"The widespread credit reduction means that more employers will be wary of hiring as they seek to reduce costs – further compounding the unemployment problem," says Donna Groh, Executive Director of the Unemployment Services Trust. While 501(c)(3) agencies are exempt from FUTA taxes, UST believes that even nonprofit organizations could feel the effects in the form of increased state unemployment taxes. In an effort to pay back their outstanding loans, many states will increase their unemployment taxes and taxable wage bases over the coming years as well. Already in 2010 employers saw a 34% national average tax hike, followed by an expected 16% again this year – and UST expects these tax rates won’t likely go back down again.

State unemployment funds have been historically under-funded, which is how they got here in the first place. For example, from 1938 to 1973 unemployment reserves lingered around 5% of wages, never dropping below 2%. That average fell to 1% in 1974 and hasn’t reached 2% ever since, meaning state UI funds have had the slimmest of financial buffers, let alone a buffer that could withstand a prolonged surge in unemployment like the one caused by the recent recession.

Even though states have tried to find ways to pay back their Title XII loans (and the $1.3 billion in interest that was due starting on September 30, 2011) without increasing taxes on employers, they are only putting off the inevitable. For example, debt-laden California appropriated money from its General Fund to pay the interest due on its loan instead of raising taxes on employers. This was a common practice among many states this year. While employers can thank the state for now, the fact still remains that the California taxable wage base is only $7,000, which is the lowest possible taxable wage base (states must match or exceed the federal taxable wage base to avoid substantially higher FUTA rates). They are among the 32 states whose taxable wage base remains below $15,000. There is a proposed increase in the FUTA taxable wage base for 2014, however, that would increase the minimum to $15,000 for all states. California taxes could more than double if the proposal passes. This is just one example of how states that have put off raising taxes for decades could face a substantial “correction.” Hawaii employers, who were shocked by a record taxable wage base increase of $21,200 last year (from $13,000 to $34,200) would probably agree that this type of sudden rise in taxes is hardly desirable. But it will be necessary if states cannot adjust their unemployment fund practices to pay off their loans and create sustainable reserves.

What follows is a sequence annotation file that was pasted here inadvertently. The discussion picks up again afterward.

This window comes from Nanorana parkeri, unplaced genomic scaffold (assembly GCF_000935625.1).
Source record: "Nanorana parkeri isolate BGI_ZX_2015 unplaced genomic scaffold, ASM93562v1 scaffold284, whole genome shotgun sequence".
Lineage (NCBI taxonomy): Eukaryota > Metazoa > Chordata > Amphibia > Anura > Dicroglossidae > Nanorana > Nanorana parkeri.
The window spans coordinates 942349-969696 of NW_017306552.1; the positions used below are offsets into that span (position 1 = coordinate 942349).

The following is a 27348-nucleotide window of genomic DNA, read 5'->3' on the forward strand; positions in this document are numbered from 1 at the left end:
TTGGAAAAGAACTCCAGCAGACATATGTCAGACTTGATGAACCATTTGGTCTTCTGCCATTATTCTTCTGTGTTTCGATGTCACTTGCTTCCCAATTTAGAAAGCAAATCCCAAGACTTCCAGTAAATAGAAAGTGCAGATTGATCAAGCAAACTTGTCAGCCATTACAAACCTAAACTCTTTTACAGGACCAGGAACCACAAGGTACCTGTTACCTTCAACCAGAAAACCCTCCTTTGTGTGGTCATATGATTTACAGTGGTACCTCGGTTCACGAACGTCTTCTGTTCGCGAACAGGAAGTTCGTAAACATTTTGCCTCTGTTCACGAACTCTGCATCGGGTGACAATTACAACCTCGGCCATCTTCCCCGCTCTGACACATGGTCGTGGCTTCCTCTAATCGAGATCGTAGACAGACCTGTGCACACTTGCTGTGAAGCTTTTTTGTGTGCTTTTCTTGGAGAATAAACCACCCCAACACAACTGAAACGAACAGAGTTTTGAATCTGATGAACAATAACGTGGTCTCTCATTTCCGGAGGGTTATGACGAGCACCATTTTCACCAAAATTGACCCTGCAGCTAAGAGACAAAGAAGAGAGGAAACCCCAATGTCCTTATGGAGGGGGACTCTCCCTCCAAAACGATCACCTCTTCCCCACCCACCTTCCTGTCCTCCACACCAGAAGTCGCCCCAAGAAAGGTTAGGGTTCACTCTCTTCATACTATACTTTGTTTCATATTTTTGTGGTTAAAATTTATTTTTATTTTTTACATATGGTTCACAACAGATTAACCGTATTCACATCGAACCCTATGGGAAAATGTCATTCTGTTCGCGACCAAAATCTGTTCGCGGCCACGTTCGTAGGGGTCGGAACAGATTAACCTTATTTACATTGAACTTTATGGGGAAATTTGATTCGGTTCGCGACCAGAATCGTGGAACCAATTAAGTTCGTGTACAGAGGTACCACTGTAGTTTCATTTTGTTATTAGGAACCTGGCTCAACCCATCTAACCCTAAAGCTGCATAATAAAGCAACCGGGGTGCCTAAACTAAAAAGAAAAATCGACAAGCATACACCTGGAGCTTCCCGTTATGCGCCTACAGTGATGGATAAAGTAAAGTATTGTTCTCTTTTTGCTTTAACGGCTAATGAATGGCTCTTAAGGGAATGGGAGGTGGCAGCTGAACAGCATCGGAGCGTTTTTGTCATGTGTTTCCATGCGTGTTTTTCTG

In the short term, states will have to make immense efforts this year to avoid another credit reduction for employers in November 2012. According to the DOL, to avoid a FUTA credit reduction for a taxable year, a state must submit an application to the Secretary of Labor prior to July 1st, and the state must:

  •     Pay the amount that the credit reduction would produce prior to November 10th of the year for which avoidance is to apply
  •     Repay all loans received during the one-year period prior to November 10th
  •     Increase solvency for the taxable year through legislative action by an amount equal to or greater than the amount of the FUTA credit reduction
  •     Not borrow before the next January 31st


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Megan Maulhardt